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American Institute of Aeronautics and Astronautics

    FOR IMMEDIATE RELEASE
    CONTACT: John Blacksten
    703.264.7532
    johnb@aiaa.org

     

    AIAA Announces Section Award Winners

    Awards Honor Outstanding Section Programming in a Variety of Categories

    August 28, 2017 – Reston, Va. – The American Institute of Aeronautics and Astronautics (AIAA) has announced its 2016–2017 Section Award winners. The Section Awards honor particularly notable achievements made by member sections in a range of activities that help fulfill the Institute’s mission. The Institute believes that vital, active sections are essential to its success.

    Section awards are given annually in five categories based on the size of each section’s membership. Each winning section receives a certificate and a cash award. The award period covered is June 1, 2016–May 31, 2017.

    The Outstanding Section Award is presented to sections based upon their overall activities and contributions through the year. The winners are:

     

    • Very Small: First Place: Delaware, Breanne Sutton, section chair; Second Place: Adelaide, Mark Ramsey, section chair; Third Place: Wisconsin, Rob Michalak, section chair

    • Small: First Place: Sydney, Benjamin Morrell, section chair; Second Place: Savannah, Ted Meyer, section chair; Third Place (tie): Northern New Jersey, Raymond Trohanowsky, section chair; Third Place (tie): Twin Cities, Kristen Gerzina, section chair

    • Medium: First Place, Long Island, David Paris, section chair; Second Place: Tucson, Brian Biswell, section chair; Third Place (tie): Tennessee, Joseph Sheeley, section chair; Third Place (tie): Wichita, Linda Kliment, section chair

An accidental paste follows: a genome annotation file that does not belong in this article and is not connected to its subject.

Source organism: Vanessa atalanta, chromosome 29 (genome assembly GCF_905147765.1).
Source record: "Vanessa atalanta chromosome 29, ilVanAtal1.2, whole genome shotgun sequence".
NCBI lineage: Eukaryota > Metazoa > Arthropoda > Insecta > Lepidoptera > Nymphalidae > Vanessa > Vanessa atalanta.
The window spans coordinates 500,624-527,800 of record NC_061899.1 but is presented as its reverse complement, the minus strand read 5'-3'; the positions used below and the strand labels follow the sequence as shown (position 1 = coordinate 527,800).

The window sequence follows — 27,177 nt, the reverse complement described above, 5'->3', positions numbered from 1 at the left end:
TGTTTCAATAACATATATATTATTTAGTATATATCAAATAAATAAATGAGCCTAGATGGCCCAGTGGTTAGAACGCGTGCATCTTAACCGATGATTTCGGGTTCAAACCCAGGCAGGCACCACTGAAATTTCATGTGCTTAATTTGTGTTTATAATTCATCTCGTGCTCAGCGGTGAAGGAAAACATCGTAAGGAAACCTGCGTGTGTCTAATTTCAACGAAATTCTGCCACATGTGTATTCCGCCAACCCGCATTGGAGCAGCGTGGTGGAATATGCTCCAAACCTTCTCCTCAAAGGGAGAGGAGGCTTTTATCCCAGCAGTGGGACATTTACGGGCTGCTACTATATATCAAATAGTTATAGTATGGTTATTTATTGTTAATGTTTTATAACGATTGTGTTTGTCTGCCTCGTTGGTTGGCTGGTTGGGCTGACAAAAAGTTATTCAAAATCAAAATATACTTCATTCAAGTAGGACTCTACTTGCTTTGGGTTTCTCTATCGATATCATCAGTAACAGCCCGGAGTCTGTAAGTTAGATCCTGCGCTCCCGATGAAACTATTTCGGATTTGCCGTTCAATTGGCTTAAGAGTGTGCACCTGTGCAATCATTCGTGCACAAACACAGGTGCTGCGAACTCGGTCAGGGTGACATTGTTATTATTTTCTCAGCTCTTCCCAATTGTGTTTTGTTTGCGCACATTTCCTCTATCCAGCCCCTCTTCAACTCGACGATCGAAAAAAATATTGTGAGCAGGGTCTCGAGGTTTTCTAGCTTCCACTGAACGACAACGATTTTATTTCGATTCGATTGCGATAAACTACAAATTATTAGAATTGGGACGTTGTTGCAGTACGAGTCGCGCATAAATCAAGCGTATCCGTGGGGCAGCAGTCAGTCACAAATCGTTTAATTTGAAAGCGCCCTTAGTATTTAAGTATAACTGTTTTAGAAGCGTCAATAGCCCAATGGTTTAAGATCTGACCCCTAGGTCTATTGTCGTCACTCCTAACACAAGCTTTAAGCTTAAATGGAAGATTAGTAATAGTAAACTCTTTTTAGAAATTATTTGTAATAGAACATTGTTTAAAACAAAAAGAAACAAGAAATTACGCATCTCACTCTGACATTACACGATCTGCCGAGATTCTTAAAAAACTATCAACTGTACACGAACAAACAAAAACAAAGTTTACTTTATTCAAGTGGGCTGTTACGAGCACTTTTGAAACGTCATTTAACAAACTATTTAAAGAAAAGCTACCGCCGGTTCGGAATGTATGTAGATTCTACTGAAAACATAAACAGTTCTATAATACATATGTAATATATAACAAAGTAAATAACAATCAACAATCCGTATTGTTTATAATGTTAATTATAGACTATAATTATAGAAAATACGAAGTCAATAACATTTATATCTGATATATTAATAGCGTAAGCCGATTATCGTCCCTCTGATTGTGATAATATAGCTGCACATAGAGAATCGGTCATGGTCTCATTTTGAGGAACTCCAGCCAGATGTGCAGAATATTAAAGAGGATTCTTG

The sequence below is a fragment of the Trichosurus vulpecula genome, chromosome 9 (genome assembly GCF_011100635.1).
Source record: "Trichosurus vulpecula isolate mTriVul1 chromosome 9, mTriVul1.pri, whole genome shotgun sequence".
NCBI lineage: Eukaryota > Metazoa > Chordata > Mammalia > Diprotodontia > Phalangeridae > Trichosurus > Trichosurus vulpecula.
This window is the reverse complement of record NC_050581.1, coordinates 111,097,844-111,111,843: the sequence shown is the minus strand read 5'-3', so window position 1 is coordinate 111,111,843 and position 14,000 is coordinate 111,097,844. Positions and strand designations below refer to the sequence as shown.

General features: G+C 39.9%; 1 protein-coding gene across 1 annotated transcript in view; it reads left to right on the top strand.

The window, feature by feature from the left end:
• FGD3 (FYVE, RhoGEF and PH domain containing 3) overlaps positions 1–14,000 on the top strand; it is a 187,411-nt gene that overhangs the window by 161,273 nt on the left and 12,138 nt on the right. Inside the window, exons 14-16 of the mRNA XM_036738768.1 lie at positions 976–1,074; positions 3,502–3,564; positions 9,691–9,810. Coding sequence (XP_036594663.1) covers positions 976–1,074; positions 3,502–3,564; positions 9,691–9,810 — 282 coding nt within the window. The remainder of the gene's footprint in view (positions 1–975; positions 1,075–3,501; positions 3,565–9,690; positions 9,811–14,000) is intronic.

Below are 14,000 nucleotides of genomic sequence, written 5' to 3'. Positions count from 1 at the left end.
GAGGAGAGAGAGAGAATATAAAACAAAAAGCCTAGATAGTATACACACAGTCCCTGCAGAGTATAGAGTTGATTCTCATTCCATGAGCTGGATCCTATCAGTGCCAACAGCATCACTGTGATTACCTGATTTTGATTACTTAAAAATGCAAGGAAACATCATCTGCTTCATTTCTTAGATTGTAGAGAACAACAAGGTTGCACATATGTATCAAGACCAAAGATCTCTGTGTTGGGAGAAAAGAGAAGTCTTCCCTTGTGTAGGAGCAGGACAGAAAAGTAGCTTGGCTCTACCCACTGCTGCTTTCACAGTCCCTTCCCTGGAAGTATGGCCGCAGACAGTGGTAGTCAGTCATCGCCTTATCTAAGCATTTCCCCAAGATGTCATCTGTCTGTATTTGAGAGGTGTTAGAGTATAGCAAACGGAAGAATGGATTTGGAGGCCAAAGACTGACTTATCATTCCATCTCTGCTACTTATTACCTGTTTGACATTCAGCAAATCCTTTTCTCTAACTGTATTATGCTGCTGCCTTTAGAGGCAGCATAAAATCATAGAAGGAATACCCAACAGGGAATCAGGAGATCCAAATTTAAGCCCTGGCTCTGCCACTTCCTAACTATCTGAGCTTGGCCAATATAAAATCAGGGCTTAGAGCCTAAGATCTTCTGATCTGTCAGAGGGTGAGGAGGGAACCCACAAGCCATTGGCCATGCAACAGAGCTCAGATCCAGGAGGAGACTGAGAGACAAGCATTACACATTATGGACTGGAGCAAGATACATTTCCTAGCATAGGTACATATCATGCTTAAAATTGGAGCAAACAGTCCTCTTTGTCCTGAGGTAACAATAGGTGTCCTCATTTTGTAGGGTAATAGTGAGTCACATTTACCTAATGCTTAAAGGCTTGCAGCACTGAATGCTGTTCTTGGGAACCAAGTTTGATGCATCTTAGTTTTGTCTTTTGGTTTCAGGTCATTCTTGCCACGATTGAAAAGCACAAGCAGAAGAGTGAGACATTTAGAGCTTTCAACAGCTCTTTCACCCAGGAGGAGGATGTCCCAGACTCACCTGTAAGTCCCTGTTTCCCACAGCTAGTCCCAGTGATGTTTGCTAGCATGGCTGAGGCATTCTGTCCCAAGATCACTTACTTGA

• Large: First Place: Northern Ohio, James Gilland, section chair; Second Place: Orange County, P. Chase Schulze, section chair; Second Place (tie): San Diego, Chris McEachin, secretary; Third Place: St. Louis, Robert Dowgwillo, section chair

    • Very Large: First Place: Greater Huntsville, Brandon Stiltner, section chair; Second Place: Rocky Mountains, Brian Gulliver, section chair; Third Place: Hampton Roads, Alaa Elmiligui, section chair

    The Career and Professional Development Award is presented for section activities that focus on career development, such as time management workshops, career transition workshops, job benefits workshops, and technical versus management career path workshops. The winners are:

     

    • Very Small: First Place: Delaware, Timothy McCardell, career and professional development officer

    • Small: First Place: Sydney, Andrew Gong, career and professional development officer; Second Place: Savannah, Scott Terry and Ricky Odey, career and professional development officers